The end of an era has finally been reached, at least for Sears Roebuck and Co. Yesterday, Sears announced its collapse, and not easily either. With its launch in Chicago, 1886, Sears has always been the brand families trust, everything from insurance to family photos, and even merchandise to build an entire house. During the past decade, Sears had started to swap their signature vendors with cheap, lower quality products. Some of the better brands Sears carried were Kenmore Appliances, Craftsman tools, and DieHard batteries.
One of the primary reasons Sears failed in sales was its switch from quality products to cheap, lower end brand names from Taiwan and China. Most online discussion panels agree that Sears had traded quality for quantity. And did we mention there are almost no customer service employees at the stores when you need them? Sears, throughout the years, stopped caring for their customers. They forgot that customer service was key in keeping retail alive, and even more so when you have competition like Walmart and Amazon. Sears had also forgotten that customers are evolving, and their needs should be met. Sears started to sell what they wanted to sell, while keeping the merchandise and the design of the stores outdated.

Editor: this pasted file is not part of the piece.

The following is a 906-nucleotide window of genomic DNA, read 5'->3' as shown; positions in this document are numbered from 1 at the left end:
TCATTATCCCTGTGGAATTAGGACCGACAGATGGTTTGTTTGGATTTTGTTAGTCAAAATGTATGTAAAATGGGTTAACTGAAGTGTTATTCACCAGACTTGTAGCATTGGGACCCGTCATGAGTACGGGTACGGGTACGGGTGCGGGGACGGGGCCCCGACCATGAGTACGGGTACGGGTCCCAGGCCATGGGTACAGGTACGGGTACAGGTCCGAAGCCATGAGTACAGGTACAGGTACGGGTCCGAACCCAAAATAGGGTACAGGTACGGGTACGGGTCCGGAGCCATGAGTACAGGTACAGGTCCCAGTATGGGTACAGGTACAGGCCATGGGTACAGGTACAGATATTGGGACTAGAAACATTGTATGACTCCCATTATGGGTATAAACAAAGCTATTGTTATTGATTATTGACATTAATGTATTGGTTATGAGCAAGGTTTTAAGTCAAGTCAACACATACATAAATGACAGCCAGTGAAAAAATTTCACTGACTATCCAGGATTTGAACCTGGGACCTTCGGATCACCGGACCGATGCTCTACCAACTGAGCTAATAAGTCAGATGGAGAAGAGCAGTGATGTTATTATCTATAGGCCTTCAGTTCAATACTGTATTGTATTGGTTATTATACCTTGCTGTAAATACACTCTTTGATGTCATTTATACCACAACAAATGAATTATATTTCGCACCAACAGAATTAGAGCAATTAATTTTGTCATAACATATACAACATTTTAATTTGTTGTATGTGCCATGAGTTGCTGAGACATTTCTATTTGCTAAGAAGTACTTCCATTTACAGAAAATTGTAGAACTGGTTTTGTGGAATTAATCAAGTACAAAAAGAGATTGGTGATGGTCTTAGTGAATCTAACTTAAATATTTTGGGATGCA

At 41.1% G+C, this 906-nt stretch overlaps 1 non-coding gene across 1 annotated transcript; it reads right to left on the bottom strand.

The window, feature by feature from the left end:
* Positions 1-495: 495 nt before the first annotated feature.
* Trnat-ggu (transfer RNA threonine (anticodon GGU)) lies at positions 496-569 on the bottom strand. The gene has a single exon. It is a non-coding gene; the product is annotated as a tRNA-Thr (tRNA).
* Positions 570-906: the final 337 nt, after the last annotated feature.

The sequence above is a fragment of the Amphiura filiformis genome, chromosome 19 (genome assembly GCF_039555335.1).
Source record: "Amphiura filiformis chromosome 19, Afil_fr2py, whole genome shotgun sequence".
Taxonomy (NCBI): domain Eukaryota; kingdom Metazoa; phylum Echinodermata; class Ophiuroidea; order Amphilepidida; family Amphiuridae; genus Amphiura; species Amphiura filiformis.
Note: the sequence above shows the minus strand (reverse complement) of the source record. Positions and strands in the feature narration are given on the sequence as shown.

Edward Lampert, Sears’ financier, may have caused a decline in sales over the years. Sears was borrowing money to stay afloat. Lampert also sanctioned that Sears and K-Mart merge, which later caused an even greater failure. Lampert covered his tracks saying they were going through a transformation, which might have worked, if they stayed ahead in the game of retail, or even bothered to.
Sears catalogs were one of the more iconic labels that set the brand apart. With such heavy competition, Sears just couldn’t keep up. Sears may have been a 60’s thing, with its focus on kitchenware and home appliances being delivered to your home. Now, with an influx of people moving to larger cities, Sears had further problems and realized they needed to become a store. With efforts to stay alive and symbolic, Sears was in fact, as Steve Dennis, from Forbes, called it, “”The World’s Slowest Liquidation Sale.”